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Watch Wildfire Smoke from Alaska and Canada Envelop the Arctic

Here’s why that’s bad

A helicopter drops approximately gallons of water from a “Bambi Bucket” on to the Stetson Creek Fire near Cooper Landing, Alaska, June 17, 2015. (The Alaska National Guard/Flickr CC BY 2.0)
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Since June, wildfire season in Alaska and western Canada has been off to a roaring start. This year alone, 708 separate fires have burned 4,758,317.9 acres of Alaska — some started by humans, others by lightning, according to the Alaska Interagency Coordination Center.

But, it’s not just the land and wildlife in these areas that are at risk, Kiona Smith-Strickland reports for Gizmodo. In a mere two weeks, smoke from fires in Alaska and Canada has curled around the Arctic Circle, as a new animation from NASA shows, and that could complicate the area’s climate issues.

As their animation shows, a series of fires in Alaska in beginning in July sent smoke west over the Russian Arctic. Simultaneously, smoke from Canadian wildfires blew east over North America and then across the Atlantic Ocean. From opposite angles, the two smoke plumes hit Greenland by July 14, Smith-Strickland writes.

Wildfire Smoke Gif
NASA's animated map follows the smoke from July 1, 2015, to July 14, 2015. Higher aerosol concentrations appear in reddish brown; lower aerosol concentrations have a more yellowish hue. Gray areas indicate lapses in data. (NASA)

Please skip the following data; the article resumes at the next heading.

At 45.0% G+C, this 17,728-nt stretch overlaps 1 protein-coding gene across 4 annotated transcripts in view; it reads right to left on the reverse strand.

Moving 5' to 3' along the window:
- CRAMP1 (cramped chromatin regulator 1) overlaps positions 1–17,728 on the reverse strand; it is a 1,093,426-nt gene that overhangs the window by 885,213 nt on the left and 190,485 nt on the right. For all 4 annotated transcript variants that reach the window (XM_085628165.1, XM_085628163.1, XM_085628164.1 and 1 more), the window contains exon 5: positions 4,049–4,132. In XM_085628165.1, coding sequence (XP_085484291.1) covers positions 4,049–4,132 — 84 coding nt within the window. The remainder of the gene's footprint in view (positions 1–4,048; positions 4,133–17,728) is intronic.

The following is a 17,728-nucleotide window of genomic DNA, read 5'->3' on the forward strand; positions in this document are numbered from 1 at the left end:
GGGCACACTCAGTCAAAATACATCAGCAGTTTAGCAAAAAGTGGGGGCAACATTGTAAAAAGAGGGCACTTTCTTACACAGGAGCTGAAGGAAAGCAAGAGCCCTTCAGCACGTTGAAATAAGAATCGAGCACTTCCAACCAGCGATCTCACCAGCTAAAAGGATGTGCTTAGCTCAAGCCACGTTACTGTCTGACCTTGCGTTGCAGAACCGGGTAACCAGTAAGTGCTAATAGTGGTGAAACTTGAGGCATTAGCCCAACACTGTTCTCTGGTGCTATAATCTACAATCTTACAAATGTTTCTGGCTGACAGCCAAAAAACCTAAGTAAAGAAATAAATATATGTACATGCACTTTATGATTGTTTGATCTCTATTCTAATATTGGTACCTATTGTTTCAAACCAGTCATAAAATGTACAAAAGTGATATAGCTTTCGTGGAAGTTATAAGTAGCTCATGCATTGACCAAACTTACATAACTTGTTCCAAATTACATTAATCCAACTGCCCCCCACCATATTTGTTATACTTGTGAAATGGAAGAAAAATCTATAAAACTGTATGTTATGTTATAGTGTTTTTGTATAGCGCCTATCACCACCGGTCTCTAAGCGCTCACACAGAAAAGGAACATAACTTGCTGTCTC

Gases and aerosols — tiny solid or liquid particles suspended in air — make up wildfire smoke plumes. Specialized cameras on satellites can track the movement of aerosols from above, and scientists used that data to create the animation. Higher aerosol concentrations appear in reddish brown.

As these plumes travelled, they mainly passed over lower level clouds, Hiren Jevtha, an atmospheric scientist at NASA’s Goddard Space Flight Center, explained in a statement. Aerosols influence cloud formation, atmospheric cooling and heating. Over lower clouds, aerosols can have a warming effect, sending the atmosphere into flux.

For the Arctic, that’s not good, Jevtha said. “For the present event, all of these physical processes would likely influence the radiation balance over the Arctic region, which is experiencing climate change at a faster rate than any other region of the globe.”

About Helen Thompson
Helen Thompson

Helen Thompson writes about science and culture for Smithsonian. She's previously written for NPR, National Geographic News, Nature and others.

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